Technology continues to drive many industries. That will continue to be the case for the foreseeable future. One of the most significant technological advances in the way we do things is the Internet of Things (IoT). In the next year we will see many innovations come from IoT and in this article we will take a closer look at which ones will be trending in 2023.
What Is IoT?
IoT refers to a system that consists of interrelated, internet-connected objects capable of gathering and sharing data over a wireless network without human assistance. That may sound a little too sci-fi for many of us, but IoT can be used in so many ways for which human resources are essentially wasted and best used in different applications. As an example, IoT can handle tasks that would be repetitive and boring to humans. Don’t worry, you won’t be replaced by IoT, but you may find that having such a system will streamline the work you do to increase productivity and accuracy.
Let’s look at some of the trends that will be worth keeping an eye on this year.
An Increased IoT Presence in Medical Devices
We can credit COVID-19 for pushing digital and remote health into the mainstream. This has made wearable devices widely accepted tools for anything from regular checkups to monitoring long-term chronic conditions. This, in turn, has created a demand in the marketplace for more of these types of tools. As part of this trend, Software as a Medical Device (SaMD) is becoming more commonplace. This means that many new wearable medical devices will be developed and will soon flood the market. This Orthogonal article has a useful look at what qualifies as Software as a Medical Device (SaMD).
More Smart Technology
Smart building technology has become more effective in-home and at the office. It will continue to affect how we use connected devices around us each day. Expect 2023 to focus on core priorities rather than general-purpose smart devices. Worker health and safety will become targets of smart technology. Previously smart technology has assisted with conference room usage and control of such simple things as home and office lights and temperature. The technology shift expected this year will be on track-and-trace capabilities. More specifically, assisting in social distancing and other COVID-19 protocols to keep workers safe from spreading the virus as vaccine rollouts continue during the year.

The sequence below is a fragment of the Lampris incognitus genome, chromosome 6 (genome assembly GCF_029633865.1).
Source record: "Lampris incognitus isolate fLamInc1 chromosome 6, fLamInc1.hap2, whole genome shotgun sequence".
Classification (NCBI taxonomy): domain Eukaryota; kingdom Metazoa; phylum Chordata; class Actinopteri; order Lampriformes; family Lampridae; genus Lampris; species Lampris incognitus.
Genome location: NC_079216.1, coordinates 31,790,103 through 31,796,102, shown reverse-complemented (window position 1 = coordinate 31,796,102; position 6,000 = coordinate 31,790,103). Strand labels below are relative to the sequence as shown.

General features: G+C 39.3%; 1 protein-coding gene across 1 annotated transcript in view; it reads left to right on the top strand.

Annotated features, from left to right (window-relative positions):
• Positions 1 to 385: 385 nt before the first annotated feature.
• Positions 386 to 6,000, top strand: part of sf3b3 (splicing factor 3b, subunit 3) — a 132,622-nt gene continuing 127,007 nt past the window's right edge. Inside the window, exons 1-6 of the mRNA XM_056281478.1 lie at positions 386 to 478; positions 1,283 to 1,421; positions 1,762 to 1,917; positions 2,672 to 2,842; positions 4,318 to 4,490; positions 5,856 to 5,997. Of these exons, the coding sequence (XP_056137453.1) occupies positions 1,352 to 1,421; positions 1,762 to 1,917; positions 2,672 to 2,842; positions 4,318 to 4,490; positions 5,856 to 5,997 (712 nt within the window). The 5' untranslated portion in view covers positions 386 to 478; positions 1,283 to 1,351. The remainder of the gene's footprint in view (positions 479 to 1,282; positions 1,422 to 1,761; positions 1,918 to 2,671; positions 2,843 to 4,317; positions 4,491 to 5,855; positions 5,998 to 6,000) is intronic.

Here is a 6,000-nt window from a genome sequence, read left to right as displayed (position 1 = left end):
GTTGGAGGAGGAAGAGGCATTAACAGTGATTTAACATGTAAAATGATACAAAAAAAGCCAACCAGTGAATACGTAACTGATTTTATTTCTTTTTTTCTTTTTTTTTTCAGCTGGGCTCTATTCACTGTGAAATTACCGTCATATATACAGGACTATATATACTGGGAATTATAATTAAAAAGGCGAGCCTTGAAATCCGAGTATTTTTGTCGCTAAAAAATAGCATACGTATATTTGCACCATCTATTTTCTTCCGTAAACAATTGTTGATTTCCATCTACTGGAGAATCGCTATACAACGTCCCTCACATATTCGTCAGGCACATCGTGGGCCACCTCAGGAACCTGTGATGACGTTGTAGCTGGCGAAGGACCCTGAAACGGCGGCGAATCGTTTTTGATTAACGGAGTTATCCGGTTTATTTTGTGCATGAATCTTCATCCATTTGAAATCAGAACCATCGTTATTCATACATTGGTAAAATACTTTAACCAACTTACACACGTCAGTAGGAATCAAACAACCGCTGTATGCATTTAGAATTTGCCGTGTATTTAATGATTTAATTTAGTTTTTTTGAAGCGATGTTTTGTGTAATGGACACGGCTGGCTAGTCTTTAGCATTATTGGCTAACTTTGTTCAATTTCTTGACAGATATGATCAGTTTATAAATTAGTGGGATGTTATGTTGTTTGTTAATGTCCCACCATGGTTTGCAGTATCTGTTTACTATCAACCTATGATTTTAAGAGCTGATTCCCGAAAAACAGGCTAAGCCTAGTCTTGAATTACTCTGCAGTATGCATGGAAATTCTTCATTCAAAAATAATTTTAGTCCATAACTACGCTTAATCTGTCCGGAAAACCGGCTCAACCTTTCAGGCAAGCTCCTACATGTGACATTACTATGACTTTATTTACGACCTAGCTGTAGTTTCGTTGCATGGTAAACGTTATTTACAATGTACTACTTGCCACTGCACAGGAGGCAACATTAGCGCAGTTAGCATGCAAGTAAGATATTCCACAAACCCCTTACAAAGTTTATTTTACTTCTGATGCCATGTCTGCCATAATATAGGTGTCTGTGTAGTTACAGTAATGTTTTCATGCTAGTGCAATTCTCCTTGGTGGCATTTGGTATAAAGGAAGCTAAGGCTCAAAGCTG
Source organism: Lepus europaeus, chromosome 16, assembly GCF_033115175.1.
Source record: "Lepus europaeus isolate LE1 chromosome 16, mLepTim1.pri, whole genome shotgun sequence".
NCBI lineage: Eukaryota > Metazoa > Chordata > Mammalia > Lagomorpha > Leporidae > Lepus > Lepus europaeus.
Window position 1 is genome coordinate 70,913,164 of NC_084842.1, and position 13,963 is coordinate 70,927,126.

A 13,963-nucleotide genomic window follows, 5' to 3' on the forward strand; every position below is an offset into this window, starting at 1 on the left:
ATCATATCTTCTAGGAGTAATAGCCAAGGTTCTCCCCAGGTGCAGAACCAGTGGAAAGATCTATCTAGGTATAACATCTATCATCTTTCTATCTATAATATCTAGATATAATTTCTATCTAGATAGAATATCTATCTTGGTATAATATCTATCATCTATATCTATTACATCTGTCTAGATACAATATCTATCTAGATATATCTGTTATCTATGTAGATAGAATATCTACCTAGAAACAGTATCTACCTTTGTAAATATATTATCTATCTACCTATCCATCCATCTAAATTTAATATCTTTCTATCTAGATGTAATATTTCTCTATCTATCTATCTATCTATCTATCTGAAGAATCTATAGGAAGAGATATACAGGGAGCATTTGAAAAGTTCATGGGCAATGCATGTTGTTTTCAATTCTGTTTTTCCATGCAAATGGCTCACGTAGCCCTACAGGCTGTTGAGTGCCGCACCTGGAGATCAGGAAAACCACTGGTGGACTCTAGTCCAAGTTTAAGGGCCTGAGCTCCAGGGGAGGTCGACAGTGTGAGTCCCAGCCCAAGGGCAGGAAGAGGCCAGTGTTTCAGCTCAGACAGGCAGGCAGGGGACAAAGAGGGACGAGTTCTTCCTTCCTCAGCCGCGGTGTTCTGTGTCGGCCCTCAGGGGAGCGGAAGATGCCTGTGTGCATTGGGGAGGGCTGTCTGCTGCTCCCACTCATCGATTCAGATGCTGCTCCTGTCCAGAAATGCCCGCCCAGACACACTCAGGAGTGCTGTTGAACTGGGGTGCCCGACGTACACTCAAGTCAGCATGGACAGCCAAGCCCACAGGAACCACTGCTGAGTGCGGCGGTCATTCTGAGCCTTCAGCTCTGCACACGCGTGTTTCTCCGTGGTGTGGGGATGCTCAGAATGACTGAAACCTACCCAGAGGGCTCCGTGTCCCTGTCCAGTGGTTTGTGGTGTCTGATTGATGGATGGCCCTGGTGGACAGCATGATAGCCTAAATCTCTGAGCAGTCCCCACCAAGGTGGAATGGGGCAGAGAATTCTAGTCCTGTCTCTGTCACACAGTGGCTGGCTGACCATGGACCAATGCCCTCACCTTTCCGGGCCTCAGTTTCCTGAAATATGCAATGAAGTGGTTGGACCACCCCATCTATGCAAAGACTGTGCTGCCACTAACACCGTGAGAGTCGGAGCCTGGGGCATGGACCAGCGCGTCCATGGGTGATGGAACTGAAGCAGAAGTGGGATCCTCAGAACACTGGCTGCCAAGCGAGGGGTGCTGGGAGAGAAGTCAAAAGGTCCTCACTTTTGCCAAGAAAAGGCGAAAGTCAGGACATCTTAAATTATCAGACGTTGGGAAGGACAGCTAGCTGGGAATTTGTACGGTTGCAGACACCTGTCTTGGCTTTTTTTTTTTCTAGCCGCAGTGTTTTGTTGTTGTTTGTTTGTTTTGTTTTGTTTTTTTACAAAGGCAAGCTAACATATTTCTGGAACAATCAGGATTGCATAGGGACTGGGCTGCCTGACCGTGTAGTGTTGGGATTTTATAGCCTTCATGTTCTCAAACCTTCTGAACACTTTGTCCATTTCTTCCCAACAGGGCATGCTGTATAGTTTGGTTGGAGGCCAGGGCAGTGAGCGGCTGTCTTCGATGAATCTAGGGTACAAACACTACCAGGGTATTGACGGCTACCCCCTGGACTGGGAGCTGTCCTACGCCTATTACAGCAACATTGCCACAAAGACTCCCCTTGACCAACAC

Remote Monitoring Will Increase
Speaking of everyday protocol changes due to concerns related to COVID-19, nowhere has this been more prevalent than in the manufacturing sector. With social distancing guidelines, fewer workers are operating assembly lines resulting in a need for more machinery. Along with this change came remote monitoring tools to ensure that the tasks once completed by humans were still being performed up to the quality control requirements set out by the manufacturer. In other words, machinery with learning capabilities is expected to become more commonplace this year. The assistance of Artificial Intelligence (AI) and Deep Learning (DL) combined with remote monitoring, will make processing products more efficient and with fewer errors.
Location Data Will Improve Customer Service
Another positive to come from COVID-19 is the shift to curbside pickup used by restaurants and retail stores. The pandemic caused many consumers to concentrate their spending in their hometowns and led to the development of location-based services such as curbside pickup, takeout, and even popup services. These variations in doing business have made it necessary for the business community to put effort into using multiple tools such as GPS capabilities on smartphones to compete and be found by potential customers. Within the coming year, location-based services will likely include ways of interacting with a brand that move away from website-based interaction to a greater focus on handheld devices. Apps for ordering for curbside pickup are already showing up on phones.
5G is the shorthand description for fifth-generation internet. This generation will play a huge role in IoT applications simply because 5G is a much faster network capable of handling much higher user and traffic capacity. 5G is said to be able to accommodate both without slowing down, or negatively affecting the data or connections in any way. This means that an out-of-town lab can send your x-rays to a tablet held by your doctor during an office visit for near instant viewing. With more wireless devices becoming part of the IoT, if 5G operates as promised, it will usher in a completely new phase of communication.
The Internet of Things is a giant ball of connections where data, devices, and digital tools are all joined together by a wireless connection to the internet. With this capability, many things are possible. We can point to COVID-19 as one of the driving forces behind the push to make greater use of new technology in our lives more positively and productively. So far, new technology has proven to be effective and efficient. With the world of technology constantly evolving, it is good to know that practical uses are being developed to improve how we do everyday tasks and that we increasingly view technology such the IoT as a help rather than an obstacle.